FastWind Ransomware Description
The FastWind Ransomware is an independent file-locking Trojan that can stop your documents and other media from opening. Although victims may find free decryption services for recovering, most users should have backups as a foolproof failsafe against infections. Anti-malware products will protect any digital media automatically by deleting the FastWind Ransomware in most cases immediately.
A Trojan Skips Some Steps for a Faster Ransom
Most file-locking Trojans' campaigns come down to exploiting the user-friendly Ransomware-as-a-Service business sector, but that black market isn't the only origin story for these threats. When an independent operative appears, it can be cause for alarm, especially when there's any professionalism in its encryption or other, file-blocking mechanisms. For the FastWind Ransomware, although it takes a lazy route for its attacks, the tactic does little to help victims out of the costs.
Like the Sun Ransomware or Russia's Wulfric Ransomware, the FastWind Ransomware has no ties to a RaaS family, and its threat actor might be keeping the entirety of any ransoms it collects. Concerning the types of data at risk, malware experts only confirm one of the formats that the FastWind Ransomware targets: XMLs or Excel spreadsheets. However, it's incredibly likely that the FastWind Ransomware also will encrypt and lock content like documents, pictures, server databases, movies, archives and music.
The 'fast' portion of the FastWind Ransomware's name is a theme in its payload, too. Its encryption routine will encrypt a file's data partially by skipping every other block of sixteen bytes. This method cuts the Trojan's workload in half while not sacrificing anything to keep the data from opening. Most file-locking Trojans prefer expediting their attacks as much as possible, limiting the need for investing in obfuscation or anti-detection features and preventing victims from interrupting the process before all the digital media becomes a hostage.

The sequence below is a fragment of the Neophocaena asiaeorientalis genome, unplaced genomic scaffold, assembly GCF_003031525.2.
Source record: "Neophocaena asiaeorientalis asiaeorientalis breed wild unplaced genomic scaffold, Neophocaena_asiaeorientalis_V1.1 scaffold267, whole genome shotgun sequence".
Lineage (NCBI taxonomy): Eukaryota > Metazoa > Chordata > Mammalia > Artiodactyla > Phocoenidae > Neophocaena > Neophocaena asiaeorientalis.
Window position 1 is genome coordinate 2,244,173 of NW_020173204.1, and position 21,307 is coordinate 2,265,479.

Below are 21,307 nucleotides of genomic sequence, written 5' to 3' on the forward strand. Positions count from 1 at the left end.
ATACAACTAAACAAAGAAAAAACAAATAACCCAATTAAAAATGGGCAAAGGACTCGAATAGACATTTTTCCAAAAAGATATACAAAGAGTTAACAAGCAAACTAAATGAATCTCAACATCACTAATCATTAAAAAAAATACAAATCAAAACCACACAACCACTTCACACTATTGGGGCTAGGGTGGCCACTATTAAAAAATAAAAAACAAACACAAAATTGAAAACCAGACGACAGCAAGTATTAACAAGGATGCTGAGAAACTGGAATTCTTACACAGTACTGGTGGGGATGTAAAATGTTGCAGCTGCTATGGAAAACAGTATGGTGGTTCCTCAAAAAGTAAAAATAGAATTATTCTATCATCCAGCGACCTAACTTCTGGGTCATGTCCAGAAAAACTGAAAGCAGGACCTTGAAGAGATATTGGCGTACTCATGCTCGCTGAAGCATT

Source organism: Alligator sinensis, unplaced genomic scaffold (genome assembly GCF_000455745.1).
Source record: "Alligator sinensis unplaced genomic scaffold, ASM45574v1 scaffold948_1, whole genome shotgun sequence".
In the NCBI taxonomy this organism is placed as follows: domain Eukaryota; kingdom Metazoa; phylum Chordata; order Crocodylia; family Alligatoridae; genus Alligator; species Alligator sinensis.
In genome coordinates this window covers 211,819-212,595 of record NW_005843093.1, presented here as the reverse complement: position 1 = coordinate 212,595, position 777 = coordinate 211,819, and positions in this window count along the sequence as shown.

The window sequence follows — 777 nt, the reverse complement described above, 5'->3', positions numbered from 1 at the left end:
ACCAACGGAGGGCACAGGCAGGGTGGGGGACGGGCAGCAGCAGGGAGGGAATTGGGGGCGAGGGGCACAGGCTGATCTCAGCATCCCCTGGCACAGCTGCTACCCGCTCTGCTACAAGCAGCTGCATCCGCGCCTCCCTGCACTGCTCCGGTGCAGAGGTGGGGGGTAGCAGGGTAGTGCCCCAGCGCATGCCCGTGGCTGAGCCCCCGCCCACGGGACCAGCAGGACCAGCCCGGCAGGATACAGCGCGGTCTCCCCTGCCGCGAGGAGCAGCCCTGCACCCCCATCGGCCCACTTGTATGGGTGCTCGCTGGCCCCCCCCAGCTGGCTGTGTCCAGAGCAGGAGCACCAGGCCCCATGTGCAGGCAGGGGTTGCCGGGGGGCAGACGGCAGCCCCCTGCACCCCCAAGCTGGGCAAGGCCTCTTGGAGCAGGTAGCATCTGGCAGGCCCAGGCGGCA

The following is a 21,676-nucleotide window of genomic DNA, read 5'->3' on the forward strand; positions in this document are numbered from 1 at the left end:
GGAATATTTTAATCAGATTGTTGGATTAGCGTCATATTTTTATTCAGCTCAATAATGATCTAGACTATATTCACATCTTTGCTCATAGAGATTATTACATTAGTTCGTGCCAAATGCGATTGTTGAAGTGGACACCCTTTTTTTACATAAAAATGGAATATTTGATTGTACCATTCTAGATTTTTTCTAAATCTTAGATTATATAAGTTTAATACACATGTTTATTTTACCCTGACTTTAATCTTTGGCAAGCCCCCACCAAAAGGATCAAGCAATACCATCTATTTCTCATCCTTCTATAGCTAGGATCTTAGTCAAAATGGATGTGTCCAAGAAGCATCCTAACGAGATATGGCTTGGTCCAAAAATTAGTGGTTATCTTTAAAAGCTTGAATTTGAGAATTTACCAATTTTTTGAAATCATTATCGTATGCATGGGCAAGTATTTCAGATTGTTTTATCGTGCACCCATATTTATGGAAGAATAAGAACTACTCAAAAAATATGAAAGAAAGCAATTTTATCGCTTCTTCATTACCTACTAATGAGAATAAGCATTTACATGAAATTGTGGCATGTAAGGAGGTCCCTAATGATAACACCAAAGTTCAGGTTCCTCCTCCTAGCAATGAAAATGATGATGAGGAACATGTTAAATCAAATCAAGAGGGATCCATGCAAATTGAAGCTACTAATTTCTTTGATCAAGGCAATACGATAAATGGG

Shutting Out the Bitter Wind of Data Extortion
The FastWind Ransomware has a fairly-standard ransom note: a Notepad text file that gives English directions on paying for its unlocker, complete with a theoretical 'free demo.' Somewhat interestingly, the Trojan's e-mail addresses include the string 'Globe,' which might be a reference to the Globe Imposter Ransomware or Globe Ransomware families. Malware experts recommend against attempting hasty decryption efforts with tools for those groups since there are no indications that the FastWind Ransomware belongs to either of them.
Besides the chance of a public decryptor appearing, any victim's best hopes of recovering encrypted content lie in their backup strategies. Securing a backup to another device makes the user's media virtually invincible to the FastWind Ransomware infections, once one subtracts the time required for restoring each file from its older copy. Malware experts also encourage safety steps such as using secure passwords, scanning e-mail attachments, and avoiding torrents for keeping Trojans like the FastWind Ransomware at a distance.
While its obfuscation and defensive features are indeterminate, the right anti-malware products are traditionally optimal for thwarting threats of the FastWind Ransomware's category. Users should avoid removing the FastWind Ransomware manually without the supervision of experienced cyber-security specialists.
As the wind of the FastWind Ransomware blows into the public's hard drives, one can hope that money will not blow out into criminals' pockets. The FastWind Ransomware might not be a Ransomware-as-a-Service, at the moment, but it's just as much a money machine for anyone with the lack of morals for using it.
Use SpyHunter to Detect and Remove PC Threats
If you are concerned that malware or PC threats similar to FastWind Ransomware may have infected your computer, we recommend you start an in-depth system scan with SpyHunter. SpyHunter is an advanced malware protection and remediation application that offers subscribers a comprehensive method for protecting PCs from malware, in addition to providing one-on-one technical support service.
Why can't I open any program including SpyHunter? You may have a malware file running in memory that kills any programs that you try to launch on your PC. Tip: Download SpyHunter from a clean computer, copy it to a USB thumb drive, DVD or CD, then install it on the infected PC and run SpyHunter's malware scanner.